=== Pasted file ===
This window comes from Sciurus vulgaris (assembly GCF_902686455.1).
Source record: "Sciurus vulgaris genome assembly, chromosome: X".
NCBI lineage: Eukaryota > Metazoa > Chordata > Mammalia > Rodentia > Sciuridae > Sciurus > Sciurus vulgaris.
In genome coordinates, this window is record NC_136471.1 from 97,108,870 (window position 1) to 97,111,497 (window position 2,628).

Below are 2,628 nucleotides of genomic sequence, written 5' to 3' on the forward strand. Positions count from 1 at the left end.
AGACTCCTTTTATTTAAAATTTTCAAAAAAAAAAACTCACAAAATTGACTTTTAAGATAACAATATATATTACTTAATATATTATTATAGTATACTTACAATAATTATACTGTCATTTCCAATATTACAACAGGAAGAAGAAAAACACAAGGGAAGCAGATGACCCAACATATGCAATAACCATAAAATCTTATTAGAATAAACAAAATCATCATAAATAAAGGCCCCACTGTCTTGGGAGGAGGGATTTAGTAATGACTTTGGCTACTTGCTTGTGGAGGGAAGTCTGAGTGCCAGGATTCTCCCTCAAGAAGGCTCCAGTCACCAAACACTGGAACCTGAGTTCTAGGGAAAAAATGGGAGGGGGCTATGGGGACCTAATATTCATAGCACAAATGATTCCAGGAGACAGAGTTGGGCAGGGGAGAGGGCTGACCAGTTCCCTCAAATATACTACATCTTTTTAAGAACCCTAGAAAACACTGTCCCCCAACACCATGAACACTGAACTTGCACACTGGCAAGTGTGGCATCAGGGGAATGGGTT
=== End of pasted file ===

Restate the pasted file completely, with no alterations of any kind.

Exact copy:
This window comes from Sciurus vulgaris (assembly GCF_902686455.1).
Source record: "Sciurus vulgaris genome assembly, chromosome: X".
NCBI lineage: Eukaryota > Metazoa > Chordata > Mammalia > Rodentia > Sciuridae > Sciurus > Sciurus vulgaris.
In genome coordinates, this window is record NC_136471.1 from 97,108,870 (window position 1) to 97,111,497 (window position 2,628).

Below are 2,628 nucleotides of genomic sequence, written 5' to 3' on the forward strand. Positions count from 1 at the left end.
AGACTCCTTTTATTTAAAATTTTCAAAAAAAAAAACTCACAAAATTGACTTTTAAGATAACAATATATATTACTTAATATATTATTATAGTATACTTACAATAATTATACTGTCATTTCCAATATTACAACAGGAAGAAGAAAAACACAAGGGAAGCAGATGACCCAACATATGCAATAACCATAAAATCTTATTAGAATAAACAAAATCATCATAAATAAAGGCCCCACTGTCTTGGGAGGAGGGATTTAGTAATGACTTTGGCTACTTGCTTGTGGAGGGAAGTCTGAGTGCCAGGATTCTCCCTCAAGAAGGCTCCAGTCACCAAACACTGGAACCTGAGTTCTAGGGAAAAAATGGGAGGGGGCTATGGGGACCTAATATTCATAGCACAAATGATTCCAGGAGACAGAGTTGGGCAGGGGAGAGGGCTGACCAGTTCCCTCAAATATACTACATCTTTTTAAGAACCCTAGAAAACACTGTCCCCCAACACCATGAACACTGAACTTGCACACTGGCAAGTGTGGCATCAGGGGAATGGGTT